While comparisons of 24 with 48 hour recordings have been made using the capsule monitoring system, direct comparison between the performance of capsule and conventional pH monitoring methods has been lacking. In this issue of Gut, there are two reports of direct and simultaneous comparisons of the two techniques. Bruley des Varannes and colleagues14 studied 40 patients with symptoms suggestive of reflux disease (see page 1682). Concurrent conventional and capsule monitoring were performed for the first 24 hours after which the pH catheter was removed and capsule recordings were continued for a further 24 hours. Comparison of conventional with capsule recordings over the first 24 hours showed that the capsule recorded substantially (30%) less reflux whether measured by acid exposure or number of reflux episodes. Given that the capsule is reported to cause less interference with both diet and physical activity, this is a somewhat surprising result. However, the difference could be explained by failure of the capsule to record a large number of reflux episodes of short duration. As the study did not include a control group, an upper limit of normal had to be calculated by regression equation using published values for conventional pH recordings. After this adjustment, the concordance of the diagnosis of reflux disease based only on acid exposure was 88%. Symptom association, assessed using the symptom association probability,15 was similar with the two techniques, possibly because the recording time was similar. Unfortunately, no comparison was made between 24 hour conventional recordings and 48 hour capsule recordings.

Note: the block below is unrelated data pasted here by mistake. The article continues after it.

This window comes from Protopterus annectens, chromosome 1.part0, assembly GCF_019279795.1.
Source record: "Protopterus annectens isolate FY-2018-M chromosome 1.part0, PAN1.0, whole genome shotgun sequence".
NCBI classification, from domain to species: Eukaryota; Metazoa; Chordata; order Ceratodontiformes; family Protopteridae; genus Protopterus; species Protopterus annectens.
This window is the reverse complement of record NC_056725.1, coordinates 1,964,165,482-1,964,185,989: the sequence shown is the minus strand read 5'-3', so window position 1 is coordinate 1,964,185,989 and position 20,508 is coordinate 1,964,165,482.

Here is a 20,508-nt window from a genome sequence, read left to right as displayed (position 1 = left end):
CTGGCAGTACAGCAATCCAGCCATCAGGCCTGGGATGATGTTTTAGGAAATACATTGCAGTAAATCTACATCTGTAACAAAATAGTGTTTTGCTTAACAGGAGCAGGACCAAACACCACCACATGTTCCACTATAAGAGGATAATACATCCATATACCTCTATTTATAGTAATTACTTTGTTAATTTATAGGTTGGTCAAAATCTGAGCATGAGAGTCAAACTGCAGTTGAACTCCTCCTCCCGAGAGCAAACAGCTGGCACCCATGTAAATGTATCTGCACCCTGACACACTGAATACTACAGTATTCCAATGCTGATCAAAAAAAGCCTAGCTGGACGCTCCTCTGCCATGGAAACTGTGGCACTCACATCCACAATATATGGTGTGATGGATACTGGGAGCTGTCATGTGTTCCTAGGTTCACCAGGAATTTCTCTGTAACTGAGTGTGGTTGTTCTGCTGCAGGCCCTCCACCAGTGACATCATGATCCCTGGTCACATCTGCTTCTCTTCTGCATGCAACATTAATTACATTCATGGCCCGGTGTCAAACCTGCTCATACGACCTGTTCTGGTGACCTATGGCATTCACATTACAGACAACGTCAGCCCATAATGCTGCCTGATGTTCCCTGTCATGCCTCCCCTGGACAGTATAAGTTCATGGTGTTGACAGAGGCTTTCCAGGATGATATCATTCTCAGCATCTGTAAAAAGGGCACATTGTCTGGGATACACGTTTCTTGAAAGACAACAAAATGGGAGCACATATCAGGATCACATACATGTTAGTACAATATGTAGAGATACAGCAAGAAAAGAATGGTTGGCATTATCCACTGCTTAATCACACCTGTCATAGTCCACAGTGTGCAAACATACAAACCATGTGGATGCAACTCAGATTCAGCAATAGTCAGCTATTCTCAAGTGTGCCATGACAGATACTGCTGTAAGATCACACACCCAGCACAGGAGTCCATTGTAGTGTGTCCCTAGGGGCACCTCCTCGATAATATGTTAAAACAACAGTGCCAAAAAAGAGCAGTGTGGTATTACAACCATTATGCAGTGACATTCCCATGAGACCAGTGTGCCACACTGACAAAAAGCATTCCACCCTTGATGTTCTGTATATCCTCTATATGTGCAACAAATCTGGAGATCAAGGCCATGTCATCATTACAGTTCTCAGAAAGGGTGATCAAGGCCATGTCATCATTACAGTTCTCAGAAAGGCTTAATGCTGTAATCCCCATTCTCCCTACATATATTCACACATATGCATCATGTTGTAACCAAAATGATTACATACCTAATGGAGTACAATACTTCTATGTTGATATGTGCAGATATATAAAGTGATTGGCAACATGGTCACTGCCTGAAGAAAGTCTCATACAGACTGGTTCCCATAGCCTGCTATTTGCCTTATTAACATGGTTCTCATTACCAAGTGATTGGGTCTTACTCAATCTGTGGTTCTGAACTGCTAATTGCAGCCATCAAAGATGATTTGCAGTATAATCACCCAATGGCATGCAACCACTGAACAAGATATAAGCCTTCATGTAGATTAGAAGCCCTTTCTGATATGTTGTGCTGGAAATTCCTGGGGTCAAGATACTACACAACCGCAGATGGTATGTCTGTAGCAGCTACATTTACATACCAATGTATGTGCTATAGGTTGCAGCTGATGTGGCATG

In the second study, Pandolfino and colleagues16 analysed in more detail the performance characteristics of the two recording techniques (see page 1687). They found that the capsule recorded almost three times the number of reflux episodes than did the catheter system, with the excess consisting predominantly of episodes of relatively short duration. While some of the difference between the two techniques could be explained by the lower sample rate of the capsule system (0.16 v 0.25 Hz), the major cause that accounted for 40% of the discrepancy was due to a calibration error in the catheter system that consistently measured a pH value 0.77 units below the ex vivo calibration. The capsule system on the other hand had minimal offset.

How should the new technology be viewed? Is catheter based pH monitoring now obsolete?

There is no doubt that capsule pH monitoring offers important advantages over conventional methods. The capsule is better tolerated and allows patients to undertake their recordings with relatively little interruption to their daily activities. Thus the data should better reflect the real patterns of reflux. Given the reported restriction on diet and physical activity by conventional pH monitoring, one might expect values for acid exposure to be higher with capsule recordings. Indeed, that has been the case with two previous studies.8,17 While in the studies of Bruley des Varannes and colleagues14 and Pandolfino and colleagues16 the capsule recorded significantly lower levels of acid reflux, this is not a true test of the capsule as the recordings were performed with a pH catheter in place and only for 24 hours.